China in Transition

The Actual State of the United States and Japan's Trade Imbalances with China
- Taking into consideration transit trade through Hong Kong

Chi Hung KWAN
Consulting Fellow, RIETI

Trade friction between China and industrialized nations such as the United States has been worsening in recent years because of widening trade imbalances. However, Chinese statistics show that the nation's trade surplus with the U.S. is roughly just half the figure released by the U.S., and its trade with Japan shows a deficit rather than a surplus. Here, I will clarify the actual state of the U.S.-China and Japan-China trade imbalances taking into consideration transit trade through Hong Kong.

According to U.S. statistics, the U.S. trade deficit with China widened to $201.6 billion ($41.8 billion in exports to, and $243.5 billion in imports from, China) in 2005 from $161.9 billion in 2004. This figure comprises 26.3% of the total U.S. trade deficit ($766.8 billion), and China has for six straight years since 2000 been the largest source of U.S. trade deficit. Meanwhile, Chinese statistics show that its trade surplus with the U.S. in 2005 was $114.2 billion ($162.9 billion in exports and $48.7 billion in imports), much smaller than the U.S. figure.

Theoretically, China's exports to and imports from the U.S. should correspond with U.S. imports from and exports to China, respectively, and China's trade surplus with the U.S. should match the U.S. trade deficit with China. However, while China's exports to the U.S. are much less than U.S. imports from China, its imports from the U.S. are greater than U.S. exports to China. Thus China's trade surplus with the U.S. according to Chinese statistics is not as large as the U.S. trade deficit with China according to U.S. statistics.

A similar statistical mismatch can be seen in Japan-China trade. According to Japanese statistics, the trade balance with its neighbor came to $28.6 billion in 2005: $80.4 billion in exports and $109 billion in imports. In contrast, Chinese statistics show exports to Japan of $84 billion and imports of $100.5 billion a trade balance with Japan $16.5 billion in the red. This shows that Japan and China each logged trade deficits with the other, a phenomenon that may seem contradictory at first glance.

Due to such factors as different calculation methods, a margin of error in the trade statistics of two countries is unavoidable. One reason for this is that customs statistics generally show that figures on the importer's side are larger than those on the exporter's, reflecting the fact that exports are declared on an FOB (free on board) basis, while imports are calculated on a CIF (cost, insurance, freight) basis. However, even this cannot sufficiently explain the extremely large gaps between the statistics of the U.S. and China and of Japan and China.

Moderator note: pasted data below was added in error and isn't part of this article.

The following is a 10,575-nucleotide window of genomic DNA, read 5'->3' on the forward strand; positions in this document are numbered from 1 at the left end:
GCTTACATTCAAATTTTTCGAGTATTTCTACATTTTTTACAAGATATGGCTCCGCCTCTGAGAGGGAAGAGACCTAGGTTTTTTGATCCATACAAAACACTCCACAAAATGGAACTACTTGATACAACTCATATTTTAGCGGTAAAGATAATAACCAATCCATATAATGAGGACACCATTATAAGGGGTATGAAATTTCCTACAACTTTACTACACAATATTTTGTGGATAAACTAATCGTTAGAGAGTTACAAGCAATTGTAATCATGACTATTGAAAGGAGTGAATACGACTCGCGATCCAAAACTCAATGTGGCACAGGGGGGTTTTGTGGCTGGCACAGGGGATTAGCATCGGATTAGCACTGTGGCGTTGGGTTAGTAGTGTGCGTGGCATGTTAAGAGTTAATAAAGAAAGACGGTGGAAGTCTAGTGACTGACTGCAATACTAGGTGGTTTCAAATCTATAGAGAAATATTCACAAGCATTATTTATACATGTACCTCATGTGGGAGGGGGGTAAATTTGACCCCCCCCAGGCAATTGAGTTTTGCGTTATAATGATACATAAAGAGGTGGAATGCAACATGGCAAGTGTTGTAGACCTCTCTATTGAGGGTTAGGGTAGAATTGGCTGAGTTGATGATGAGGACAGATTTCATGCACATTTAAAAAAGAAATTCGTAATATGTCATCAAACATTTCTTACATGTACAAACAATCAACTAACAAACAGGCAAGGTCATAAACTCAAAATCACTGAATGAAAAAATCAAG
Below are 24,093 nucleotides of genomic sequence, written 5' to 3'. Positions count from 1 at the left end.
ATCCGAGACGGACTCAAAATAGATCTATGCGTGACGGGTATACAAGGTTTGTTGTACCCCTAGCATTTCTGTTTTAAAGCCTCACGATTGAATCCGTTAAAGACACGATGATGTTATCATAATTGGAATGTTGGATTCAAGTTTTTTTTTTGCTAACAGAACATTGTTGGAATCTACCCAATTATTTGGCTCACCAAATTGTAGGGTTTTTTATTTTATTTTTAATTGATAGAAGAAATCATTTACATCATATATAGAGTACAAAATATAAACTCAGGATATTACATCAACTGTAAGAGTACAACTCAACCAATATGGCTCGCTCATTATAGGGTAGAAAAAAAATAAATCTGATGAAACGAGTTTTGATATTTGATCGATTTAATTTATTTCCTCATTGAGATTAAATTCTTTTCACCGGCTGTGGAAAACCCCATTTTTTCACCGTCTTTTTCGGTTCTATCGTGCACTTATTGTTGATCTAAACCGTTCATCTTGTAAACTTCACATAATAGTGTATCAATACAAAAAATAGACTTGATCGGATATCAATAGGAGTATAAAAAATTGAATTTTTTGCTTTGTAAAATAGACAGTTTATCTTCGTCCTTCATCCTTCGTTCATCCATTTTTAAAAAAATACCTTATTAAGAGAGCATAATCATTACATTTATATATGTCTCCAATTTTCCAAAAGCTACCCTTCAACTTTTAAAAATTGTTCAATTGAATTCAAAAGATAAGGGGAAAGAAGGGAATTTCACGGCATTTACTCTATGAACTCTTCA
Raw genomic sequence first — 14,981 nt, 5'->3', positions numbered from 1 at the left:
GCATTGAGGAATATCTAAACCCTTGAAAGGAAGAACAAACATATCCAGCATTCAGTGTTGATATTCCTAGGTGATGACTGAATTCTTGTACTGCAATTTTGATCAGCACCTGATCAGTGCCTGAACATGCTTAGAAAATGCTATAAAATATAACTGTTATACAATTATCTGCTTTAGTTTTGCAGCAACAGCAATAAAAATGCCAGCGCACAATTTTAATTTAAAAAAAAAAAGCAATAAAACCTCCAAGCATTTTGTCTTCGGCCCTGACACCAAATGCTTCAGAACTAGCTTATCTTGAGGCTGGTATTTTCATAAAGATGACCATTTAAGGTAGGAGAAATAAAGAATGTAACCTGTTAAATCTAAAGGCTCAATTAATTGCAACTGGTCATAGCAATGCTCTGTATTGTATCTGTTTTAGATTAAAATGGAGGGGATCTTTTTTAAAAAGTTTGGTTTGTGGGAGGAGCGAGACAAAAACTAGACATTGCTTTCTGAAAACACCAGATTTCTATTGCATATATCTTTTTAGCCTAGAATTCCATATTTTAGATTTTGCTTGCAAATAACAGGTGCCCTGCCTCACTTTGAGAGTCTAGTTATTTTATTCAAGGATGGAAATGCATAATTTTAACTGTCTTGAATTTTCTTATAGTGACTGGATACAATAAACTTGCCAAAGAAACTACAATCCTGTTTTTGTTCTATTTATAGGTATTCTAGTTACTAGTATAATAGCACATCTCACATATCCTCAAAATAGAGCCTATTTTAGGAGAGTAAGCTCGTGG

The key to solving this mystery lies in how trade transiting through Hong Kong is handled. In U.S. and Japanese statistics, a portion of China-bound exports that are shipped through Hong Kong are calculated as exports to Hong Kong, because their final destination of mainland China is not known at the time of export. Meanwhile, imports of Chinese origin through Hong Kong are usually counted as imports from China on the inflow side. In contrast, Chinese statistics count a portion of exports to third countries such as the U.S. and Japan that are shipped through Hong Kong as exports to the special administrative region, because their final destination is unknown at the time of export, but imports from third countries through Hong Kong are all counted as imports from the country of origin.

Based on this, we can assume that the actual scale of trade between the U.S. and China and Japan and China is close to the figures shown in each country's import statistics. If we follow this reasoning, the U.S.-China trade balance in 2005 was the difference between China's imports from the U.S. ($48.7 billion) and the amount the U.S. imports from China ($243.5 billion), and we can estimate that China had a huge trade surplus (the U.S. had a deficit) of $194.8 billion. Similarly, the Japan-China trade balance in 2005 was the difference between China's imports from Japan ($100.5 billion) and Japan's imports from China ($109.0 billion), and while the figure was small, China had a surplus (Japan had a deficit) of $8.5 billion.

In addition to the importance of the trade transiting through Hong Kong, considering that China has resumed sovereignty over Hong Kong since 1997, "Greater China," which includes both the mainland and Hong Kong, would serve as a better reference when considering Japan-China and U.S.-China trade imbalances. In 2005, the U.S. trade deficit with Greater China came to $194.2 billion, not much different from the figure for mainland China alone. Meanwhile, Japan's trade balance with Greater China registered a surplus, albeit small, of $5.9 billion, reflecting the fact that its surplus with Hong Kong was greater than its deficit with mainland China.

Thus both calculations based on import statistics and figures including trade with Hong Kong show that the U.S.-China trade balance swings largely to the black in China's favor, just as indicated by U.S. figures. However, the trade balance between Japan and China is essentially in equilibrium (diagrams 1 and diagrams 2).

Diagram 1: U.S. trade balance with China
Diagram 2: Japan's trade balance with China
February 24, 2006

February 24, 2006